The Trail of Tears

The Trail of Tears refers to the eviction of the Cherokee nation from their ancestral land in the Southeast to an Indian reservation in the western part of Mississippi, which is now present-day Oklahoma. The Cherokee natives named the ride ‘the Trail of Tears’ due to its destructive effects; the migrants confronted hunger, diseases, and even fatigue on their enforced march, which saw the perishing of approximately 4,000 of the 16,000 Cherokee who faced the relocation. The Cherokee customs thrived for many years within the southeastern United States before the arrival of the European settlers. Upon the coming of the latter, the native Indians they encountered, including the Cherokee, assisted them in every way possible, especially with provisions. The Cherokee introduced the settlers to the foodstuffs such as potatoes and corn, among others, and even went as far as explaining how to utilize herbal medications to treat illnesses. Moreover, they taught them the hunting, fishing, and farming tactics in their new milieu (Pearson, p 1).

By the early 1820s, the majority of the Cherokee had adopted various cultural models of the settlers, such as the fresh plants and the agricultural systems, and encouraged the settlers to set up schools to teach their children the English language. Despite the various changes in their interaction with foreigners, the Cherokee endeavored to preserve their traditional uniqueness through the operation on harmony, accord, and neighborhood with the aversion for the chain of command and personal authority. They never had any idea that the newcomers they treated as friends were later going to be their real enemies regarding their ancestral land.

Since its origin, the government of the United States resisted the gluttonous persons and the venal politicians in the Southeast who had the determination to acquire the valuable pieces of land that were under the occupation of the Cherokee, Choctaw, Creek, Chickasaw, and the Seminole Indians. Following the Louisiana Purchase, the vast possession of the region west of Mississippi in the year 1803, President Jefferson assumed that persuasion of the Indians could make them give up their ancestral homes in substitute for the parcels of land in the far West. The two leaders, Major Ridge and John Ross took part in defending the Cherokee, and in the year 1827, they anticipated a printed bill that would place the Cherokee on the same foothold as the European settlers as regards self-government.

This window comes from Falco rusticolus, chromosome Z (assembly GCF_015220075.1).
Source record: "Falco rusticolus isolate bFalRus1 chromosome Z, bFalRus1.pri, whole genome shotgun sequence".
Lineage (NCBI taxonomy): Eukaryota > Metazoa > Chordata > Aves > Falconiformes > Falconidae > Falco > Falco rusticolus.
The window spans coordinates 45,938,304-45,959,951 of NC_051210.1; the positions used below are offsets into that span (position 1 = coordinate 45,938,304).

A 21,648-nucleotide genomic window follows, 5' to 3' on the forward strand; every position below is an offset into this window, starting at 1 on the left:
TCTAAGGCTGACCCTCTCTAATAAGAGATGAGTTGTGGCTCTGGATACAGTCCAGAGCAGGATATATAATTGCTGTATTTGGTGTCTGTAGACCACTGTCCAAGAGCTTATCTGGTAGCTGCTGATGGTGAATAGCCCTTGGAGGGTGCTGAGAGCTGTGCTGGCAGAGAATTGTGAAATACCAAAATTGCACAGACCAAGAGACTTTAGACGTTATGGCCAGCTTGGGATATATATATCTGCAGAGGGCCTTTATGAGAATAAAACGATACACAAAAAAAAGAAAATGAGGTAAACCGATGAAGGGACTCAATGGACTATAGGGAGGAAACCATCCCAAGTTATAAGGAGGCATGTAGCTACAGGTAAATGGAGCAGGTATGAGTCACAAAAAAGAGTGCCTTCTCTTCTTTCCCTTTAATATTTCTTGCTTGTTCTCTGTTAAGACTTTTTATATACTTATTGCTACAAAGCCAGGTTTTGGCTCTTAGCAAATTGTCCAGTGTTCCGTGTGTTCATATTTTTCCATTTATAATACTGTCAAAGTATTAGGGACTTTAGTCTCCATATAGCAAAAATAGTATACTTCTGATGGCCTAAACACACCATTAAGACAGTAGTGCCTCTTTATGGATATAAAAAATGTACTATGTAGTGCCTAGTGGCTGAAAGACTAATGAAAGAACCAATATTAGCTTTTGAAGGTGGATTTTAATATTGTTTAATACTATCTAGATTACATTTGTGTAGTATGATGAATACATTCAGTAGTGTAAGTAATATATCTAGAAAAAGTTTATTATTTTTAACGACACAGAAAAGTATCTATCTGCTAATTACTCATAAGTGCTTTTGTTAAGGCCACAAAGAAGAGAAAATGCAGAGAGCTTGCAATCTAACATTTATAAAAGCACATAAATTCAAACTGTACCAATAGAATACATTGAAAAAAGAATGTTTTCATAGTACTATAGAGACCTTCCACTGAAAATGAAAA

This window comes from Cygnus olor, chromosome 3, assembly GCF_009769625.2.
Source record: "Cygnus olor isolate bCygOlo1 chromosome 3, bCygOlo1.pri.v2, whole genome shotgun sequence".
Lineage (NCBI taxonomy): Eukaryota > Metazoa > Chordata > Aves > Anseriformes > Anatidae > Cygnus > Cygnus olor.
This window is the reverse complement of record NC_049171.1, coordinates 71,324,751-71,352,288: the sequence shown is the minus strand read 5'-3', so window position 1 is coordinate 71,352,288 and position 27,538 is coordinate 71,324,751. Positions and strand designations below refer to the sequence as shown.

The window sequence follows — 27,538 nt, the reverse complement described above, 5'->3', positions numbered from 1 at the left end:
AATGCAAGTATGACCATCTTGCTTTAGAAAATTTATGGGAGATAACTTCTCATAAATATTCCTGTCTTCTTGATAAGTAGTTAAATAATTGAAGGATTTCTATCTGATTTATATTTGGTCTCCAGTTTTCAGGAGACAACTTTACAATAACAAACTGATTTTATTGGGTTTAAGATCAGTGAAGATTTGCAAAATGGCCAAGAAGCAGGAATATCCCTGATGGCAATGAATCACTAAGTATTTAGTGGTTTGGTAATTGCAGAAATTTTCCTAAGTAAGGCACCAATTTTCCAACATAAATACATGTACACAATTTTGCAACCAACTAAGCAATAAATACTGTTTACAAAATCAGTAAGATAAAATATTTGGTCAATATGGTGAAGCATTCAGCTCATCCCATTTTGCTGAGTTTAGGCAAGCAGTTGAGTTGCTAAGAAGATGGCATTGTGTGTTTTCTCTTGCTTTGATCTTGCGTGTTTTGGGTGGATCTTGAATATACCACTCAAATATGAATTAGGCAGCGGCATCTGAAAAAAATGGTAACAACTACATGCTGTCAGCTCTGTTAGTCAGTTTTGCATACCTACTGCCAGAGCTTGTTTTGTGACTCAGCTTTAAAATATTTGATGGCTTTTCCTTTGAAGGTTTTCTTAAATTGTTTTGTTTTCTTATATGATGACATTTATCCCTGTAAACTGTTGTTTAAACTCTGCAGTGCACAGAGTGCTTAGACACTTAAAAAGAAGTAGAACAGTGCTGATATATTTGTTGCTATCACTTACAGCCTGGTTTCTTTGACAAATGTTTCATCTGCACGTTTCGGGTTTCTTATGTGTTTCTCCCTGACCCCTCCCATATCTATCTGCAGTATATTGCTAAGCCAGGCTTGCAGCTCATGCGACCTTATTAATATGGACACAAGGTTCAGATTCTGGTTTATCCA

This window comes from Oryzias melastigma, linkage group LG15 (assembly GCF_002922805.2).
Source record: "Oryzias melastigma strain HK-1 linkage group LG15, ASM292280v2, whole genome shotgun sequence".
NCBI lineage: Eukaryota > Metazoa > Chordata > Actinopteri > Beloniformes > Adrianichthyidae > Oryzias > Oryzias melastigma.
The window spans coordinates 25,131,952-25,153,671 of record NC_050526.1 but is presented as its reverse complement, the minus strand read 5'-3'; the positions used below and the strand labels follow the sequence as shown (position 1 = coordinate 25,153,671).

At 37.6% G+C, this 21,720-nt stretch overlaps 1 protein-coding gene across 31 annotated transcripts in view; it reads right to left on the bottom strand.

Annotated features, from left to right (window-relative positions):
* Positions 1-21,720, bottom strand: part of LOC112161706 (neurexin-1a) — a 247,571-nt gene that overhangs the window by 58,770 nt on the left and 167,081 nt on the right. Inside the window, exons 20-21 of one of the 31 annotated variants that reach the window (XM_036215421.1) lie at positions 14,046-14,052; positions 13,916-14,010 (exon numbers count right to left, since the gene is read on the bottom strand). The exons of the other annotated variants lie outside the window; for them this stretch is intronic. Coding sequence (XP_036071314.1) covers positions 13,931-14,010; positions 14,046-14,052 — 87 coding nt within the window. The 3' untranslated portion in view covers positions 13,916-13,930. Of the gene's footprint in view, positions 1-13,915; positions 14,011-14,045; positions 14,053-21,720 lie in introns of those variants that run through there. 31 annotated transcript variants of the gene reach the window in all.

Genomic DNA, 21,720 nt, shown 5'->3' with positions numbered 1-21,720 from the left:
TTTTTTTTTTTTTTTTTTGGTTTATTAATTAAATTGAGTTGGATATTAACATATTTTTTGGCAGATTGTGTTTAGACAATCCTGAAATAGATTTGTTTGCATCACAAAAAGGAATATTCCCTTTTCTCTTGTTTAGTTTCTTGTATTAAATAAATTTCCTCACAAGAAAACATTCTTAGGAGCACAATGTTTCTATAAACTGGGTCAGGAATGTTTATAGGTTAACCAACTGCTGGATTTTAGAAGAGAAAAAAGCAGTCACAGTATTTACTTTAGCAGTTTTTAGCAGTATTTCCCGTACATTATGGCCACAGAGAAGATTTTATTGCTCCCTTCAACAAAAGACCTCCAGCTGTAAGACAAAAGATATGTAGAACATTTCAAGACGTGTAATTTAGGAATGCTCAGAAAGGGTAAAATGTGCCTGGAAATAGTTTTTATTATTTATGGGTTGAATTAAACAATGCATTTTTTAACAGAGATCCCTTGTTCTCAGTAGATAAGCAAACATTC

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The Cherokee may have been capable of holding their own against the renegade settlers for a more extended period had it not been for the combination of two circumstances that severely limited that possibility: the inauguration of Andrew Jackson as the President of the United States in 1828, followed by the passing of an 1830 act to remove the Indians after the beginning of the gold rush in the Cherokee land in Georgia (Pauls, p 3). The state declared all the laws on Cherokee null and void after the 1st of June 1830 and banned them from bearing witness against the settlers in court, mining gold, and even conducting business (Learn NC, p 9). In the year 1835, the United States regime presented a new settlement to the Cherokee National Council, followed by President Jackson’s letter that outlined the terms of the settlement and urged its endorsement (Cherokee Nation, p 2).